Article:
The small, densely populated country of Lebanon borders the Mediterranean Sea, Israel, and Syria. Lebanon does not have the same tourist numbers as regional nations such as Israel and Jordan. However, Lebanon’s role in the Bible is not to be overlooked, and its ancient architectural wonders and stunning natural attractions make it a highly sought-after travel destination.
Find out more about 5 of Lebanon’s highlights if you don’t know where to start in one of Asia’s smallest nations.
1. Valley of the Kadisha
The Kadisha Valley winds through rural Lebanon in an extraordinary way, cutting through modest settlements and agricultural land. The Abou Ali River has eroded the steep slopes of this gorge, where monasteries and houses are built. This picturesque town has cave houses and monasteries, making it an excellent place to begin exploring the canyon the961.com.Its serene chapels and panoramic views of the gorge make Old Mar Lichaa Monastery an ideal place to find peace and tranquillity.
In the valley are also the Monastery of St. Simon and the hidden Church of Saint Antoine of Padova. In the Qadisha Valley, Lebanon’s two aces – deep cultural roots and magnificent landscapes – are indeed intact.
2. Cave of Jeita
The first wild wonder is not far from Beirut. Beirut’s downtown is just 20 minutes away from Jeita Grotto, making it an easy day trip from the capital. With towering stalagmites and stalactites in fantastic shapes, the limestone cave complex is a majestic place. The caves are accessible by train or gondola at the entrance, and you can follow a walking path or rent a rowing boat inside. Artificial lights illuminate many of the columns and limestone creations, creating a captivating spectacle.
During your visit to the cave chambers, it is not necessary to bring your lunch; there is a restaurant near the entrance serving traditional Lebanese dishes.
It is likely that you will arrive in Beirut, and if you do, travelling further won’t be a problem; Lebanon’s capital will delight visitors with a grand coastline, antique sites, and buzzing nightlife districts, as well as food that is sure to linger in your mouth. Visit the National Museum of Beirut to learn about the history of this Asian country through archaeological excavations.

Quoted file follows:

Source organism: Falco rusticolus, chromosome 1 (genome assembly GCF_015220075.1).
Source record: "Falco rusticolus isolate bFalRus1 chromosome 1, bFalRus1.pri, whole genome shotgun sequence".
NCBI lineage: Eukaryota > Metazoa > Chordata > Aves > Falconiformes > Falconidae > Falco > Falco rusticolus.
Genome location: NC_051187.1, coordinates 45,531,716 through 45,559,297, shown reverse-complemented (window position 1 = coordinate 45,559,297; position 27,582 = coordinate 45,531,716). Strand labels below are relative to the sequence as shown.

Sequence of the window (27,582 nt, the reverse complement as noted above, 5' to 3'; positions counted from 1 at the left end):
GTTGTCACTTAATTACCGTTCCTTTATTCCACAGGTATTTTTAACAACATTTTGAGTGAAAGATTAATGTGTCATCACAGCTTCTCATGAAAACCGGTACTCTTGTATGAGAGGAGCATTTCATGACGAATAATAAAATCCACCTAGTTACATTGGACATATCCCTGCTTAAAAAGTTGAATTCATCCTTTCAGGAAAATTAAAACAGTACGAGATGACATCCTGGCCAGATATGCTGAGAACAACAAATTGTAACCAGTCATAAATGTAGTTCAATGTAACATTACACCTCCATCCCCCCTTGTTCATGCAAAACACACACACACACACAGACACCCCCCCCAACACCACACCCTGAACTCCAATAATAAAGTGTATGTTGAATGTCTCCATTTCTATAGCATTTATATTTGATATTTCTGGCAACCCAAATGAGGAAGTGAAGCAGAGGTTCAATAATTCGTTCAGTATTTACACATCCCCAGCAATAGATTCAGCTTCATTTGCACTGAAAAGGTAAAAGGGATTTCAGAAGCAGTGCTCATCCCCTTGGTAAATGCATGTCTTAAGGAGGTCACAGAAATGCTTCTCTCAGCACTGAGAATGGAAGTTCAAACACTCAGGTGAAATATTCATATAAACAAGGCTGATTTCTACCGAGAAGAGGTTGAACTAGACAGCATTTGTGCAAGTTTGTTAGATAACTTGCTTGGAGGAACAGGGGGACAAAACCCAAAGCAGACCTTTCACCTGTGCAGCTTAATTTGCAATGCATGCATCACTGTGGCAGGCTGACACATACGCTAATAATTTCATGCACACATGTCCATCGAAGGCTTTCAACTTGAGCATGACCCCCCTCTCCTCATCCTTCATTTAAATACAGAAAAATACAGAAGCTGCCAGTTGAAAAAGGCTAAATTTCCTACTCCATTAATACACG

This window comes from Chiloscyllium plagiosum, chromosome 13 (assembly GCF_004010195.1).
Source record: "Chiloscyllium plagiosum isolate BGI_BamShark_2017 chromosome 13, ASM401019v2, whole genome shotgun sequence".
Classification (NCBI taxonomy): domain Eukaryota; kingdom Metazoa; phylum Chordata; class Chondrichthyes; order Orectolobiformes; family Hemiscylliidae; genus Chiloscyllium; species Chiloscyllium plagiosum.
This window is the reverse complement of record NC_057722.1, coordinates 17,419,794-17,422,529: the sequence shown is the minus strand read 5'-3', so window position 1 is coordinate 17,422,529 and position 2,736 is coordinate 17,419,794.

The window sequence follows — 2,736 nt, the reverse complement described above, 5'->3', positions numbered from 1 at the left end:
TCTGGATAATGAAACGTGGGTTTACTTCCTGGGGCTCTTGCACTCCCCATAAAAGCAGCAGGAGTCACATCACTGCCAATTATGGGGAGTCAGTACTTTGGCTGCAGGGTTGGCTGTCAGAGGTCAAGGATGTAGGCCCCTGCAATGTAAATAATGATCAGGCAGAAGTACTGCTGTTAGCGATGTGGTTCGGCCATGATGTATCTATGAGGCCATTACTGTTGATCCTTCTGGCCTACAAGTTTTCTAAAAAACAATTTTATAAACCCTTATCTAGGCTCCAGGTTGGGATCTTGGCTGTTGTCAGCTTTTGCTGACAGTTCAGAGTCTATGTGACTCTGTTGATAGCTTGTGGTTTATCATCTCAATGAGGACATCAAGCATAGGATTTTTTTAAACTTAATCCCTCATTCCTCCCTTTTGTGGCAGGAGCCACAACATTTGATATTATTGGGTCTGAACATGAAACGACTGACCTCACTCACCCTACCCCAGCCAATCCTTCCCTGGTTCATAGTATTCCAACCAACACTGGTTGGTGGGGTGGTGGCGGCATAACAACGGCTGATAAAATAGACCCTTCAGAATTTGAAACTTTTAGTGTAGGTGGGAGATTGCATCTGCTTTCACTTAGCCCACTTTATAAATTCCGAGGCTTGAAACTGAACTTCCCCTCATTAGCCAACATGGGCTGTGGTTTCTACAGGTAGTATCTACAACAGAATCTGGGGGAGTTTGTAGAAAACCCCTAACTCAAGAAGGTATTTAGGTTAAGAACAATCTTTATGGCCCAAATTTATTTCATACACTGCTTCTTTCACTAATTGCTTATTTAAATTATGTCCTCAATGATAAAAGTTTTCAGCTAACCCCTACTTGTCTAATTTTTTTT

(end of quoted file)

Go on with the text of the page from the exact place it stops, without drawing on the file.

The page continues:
In downtown Beirut, you will find the famous Beirut Souks as well as the Roman Baths, dating back to the 1st century AD. In addition to the souks, Zaitunay Bay is where the city’s new face can be seen, where upscale restaurants and skyscrapers stand out. At least a couple of days in Beirut are worth it if you’re a cosmopolitan.
Tripoli’s cultural treasures are comparable or even superior to those of Beirut, despite its lower population. Tripoli, the second-largest city in the country, has been a part of numerous cultures over the years, including the Persians, Phoenicians, Greeks, Romans, and Ottomans. Visit the Citadel of Raymond de Saint-Gilles, built by Crusaders and seemingly untouched until today.
Another magnificent example of Tripoli’s architecture is the Taynal Mosque nearby. On the inside of this mosque from the 14th century, the stone structure is especially impressive.
Furthermore, Tripoli is well-known for its souks, mediaeval market quarters where the scent of spices penetrates your nostrils and bargains await around every corner.
5. Palace of Betadine
Although Beiteddine Palace may not be as ancient as some of Lebanon’s cultural attractions, it is undoubtedly a national treasure. Construction of this royal residence took 30 years, and it was intended to be a home for the emir, his harem, guests, and staff. With the use of miniature tiles, the excellent eye for detail is evident in columns, walls, and primarily in the mosaics.
The former palace can be viewed from the former courtyard as you stroll around. Even though Beiteddine Palace is the summer residence of Lebanon’s president, most of the complex is open to the public. There are impressive Arab and baroque ornaments inside the palace.